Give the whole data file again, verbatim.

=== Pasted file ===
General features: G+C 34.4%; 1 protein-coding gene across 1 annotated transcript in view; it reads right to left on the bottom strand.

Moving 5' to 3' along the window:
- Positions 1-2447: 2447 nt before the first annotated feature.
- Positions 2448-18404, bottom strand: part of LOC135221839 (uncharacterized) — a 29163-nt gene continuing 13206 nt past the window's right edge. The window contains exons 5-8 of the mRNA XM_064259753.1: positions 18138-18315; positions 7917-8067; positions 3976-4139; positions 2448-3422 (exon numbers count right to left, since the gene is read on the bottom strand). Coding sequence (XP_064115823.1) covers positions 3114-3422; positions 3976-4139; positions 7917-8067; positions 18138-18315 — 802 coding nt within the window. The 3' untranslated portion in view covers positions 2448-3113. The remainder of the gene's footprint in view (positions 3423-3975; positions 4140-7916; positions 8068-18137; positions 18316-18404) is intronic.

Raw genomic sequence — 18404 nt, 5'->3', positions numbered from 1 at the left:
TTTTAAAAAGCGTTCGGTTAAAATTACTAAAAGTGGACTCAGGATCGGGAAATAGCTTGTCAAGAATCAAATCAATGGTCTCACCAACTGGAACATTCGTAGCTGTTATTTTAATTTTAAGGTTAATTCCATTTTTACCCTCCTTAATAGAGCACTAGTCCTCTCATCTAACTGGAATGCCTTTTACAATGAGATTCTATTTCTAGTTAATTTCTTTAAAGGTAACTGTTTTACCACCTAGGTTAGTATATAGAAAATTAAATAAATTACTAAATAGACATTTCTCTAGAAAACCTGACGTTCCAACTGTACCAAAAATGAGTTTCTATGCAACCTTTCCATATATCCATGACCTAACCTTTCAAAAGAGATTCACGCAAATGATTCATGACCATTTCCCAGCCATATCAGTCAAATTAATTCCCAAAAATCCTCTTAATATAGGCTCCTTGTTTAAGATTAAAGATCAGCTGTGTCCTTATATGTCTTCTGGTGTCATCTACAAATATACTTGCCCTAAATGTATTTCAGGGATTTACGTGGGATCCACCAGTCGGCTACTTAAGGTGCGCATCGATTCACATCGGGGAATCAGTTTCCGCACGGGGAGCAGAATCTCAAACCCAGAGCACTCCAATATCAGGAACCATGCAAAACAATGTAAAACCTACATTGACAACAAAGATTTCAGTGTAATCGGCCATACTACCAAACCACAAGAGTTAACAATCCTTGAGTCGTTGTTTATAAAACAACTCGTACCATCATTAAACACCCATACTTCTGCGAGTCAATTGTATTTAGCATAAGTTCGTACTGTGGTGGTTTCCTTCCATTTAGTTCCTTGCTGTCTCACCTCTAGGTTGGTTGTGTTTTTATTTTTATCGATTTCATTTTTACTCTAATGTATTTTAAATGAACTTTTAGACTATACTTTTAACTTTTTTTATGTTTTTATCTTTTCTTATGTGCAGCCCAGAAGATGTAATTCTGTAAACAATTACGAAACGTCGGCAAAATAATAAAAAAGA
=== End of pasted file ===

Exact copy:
General features: G+C 34.4%; 1 protein-coding gene across 1 annotated transcript in view; it reads right to left on the bottom strand.

Moving 5' to 3' along the window:
- Positions 1-2447: 2447 nt before the first annotated feature.
- Positions 2448-18404, bottom strand: part of LOC135221839 (uncharacterized) — a 29163-nt gene continuing 13206 nt past the window's right edge. The window contains exons 5-8 of the mRNA XM_064259753.1: positions 18138-18315; positions 7917-8067; positions 3976-4139; positions 2448-3422 (exon numbers count right to left, since the gene is read on the bottom strand). Coding sequence (XP_064115823.1) covers positions 3114-3422; positions 3976-4139; positions 7917-8067; positions 18138-18315 — 802 coding nt within the window. The 3' untranslated portion in view covers positions 2448-3113. The remainder of the gene's footprint in view (positions 3423-3975; positions 4140-7916; positions 8068-18137; positions 18316-18404) is intronic.

Raw genomic sequence — 18404 nt, 5'->3', positions numbered from 1 at the left:
TTTTAAAAAGCGTTCGGTTAAAATTACTAAAAGTGGACTCAGGATCGGGAAATAGCTTGTCAAGAATCAAATCAATGGTCTCACCAACTGGAACATTCGTAGCTGTTATTTTAATTTTAAGGTTAATTCCATTTTTACCCTCCTTAATAGAGCACTAGTCCTCTCATCTAACTGGAATGCCTTTTACAATGAGATTCTATTTCTAGTTAATTTCTTTAAAGGTAACTGTTTTACCACCTAGGTTAGTATATAGAAAATTAAATAAATTACTAAATAGACATTTCTCTAGAAAACCTGACGTTCCAACTGTACCAAAAATGAGTTTCTATGCAACCTTTCCATATATCCATGACCTAACCTTTCAAAAGAGATTCACGCAAATGATTCATGACCATTTCCCAGCCATATCAGTCAAATTAATTCCCAAAAATCCTCTTAATATAGGCTCCTTGTTTAAGATTAAAGATCAGCTGTGTCCTTATATGTCTTCTGGTGTCATCTACAAATATACTTGCCCTAAATGTATTTCAGGGATTTACGTGGGATCCACCAGTCGGCTACTTAAGGTGCGCATCGATTCACATCGGGGAATCAGTTTCCGCACGGGGAGCAGAATCTCAAACCCAGAGCACTCCAATATCAGGAACCATGCAAAACAATGTAAAACCTACATTGACAACAAAGATTTCAGTGTAATCGGCCATACTACCAAACCACAAGAGTTAACAATCCTTGAGTCGTTGTTTATAAAACAACTCGTACCATCATTAAACACCCATACTTCTGCGAGTCAATTGTATTTAGCATAAGTTCGTACTGTGGTGGTTTCCTTCCATTTAGTTCCTTGCTGTCTCACCTCTAGGTTGGTTGTGTTTTTATTTTTATCGATTTCATTTTTACTCTAATGTATTTTAAATGAACTTTTAGACTATACTTTTAACTTTTTTTATGTTTTTATCTTTTCTTATGTGCAGCCCAGAAGATGTAATTCTGTAAACAATTACGAAACGTCGGCAAAATAATAAAAAAGA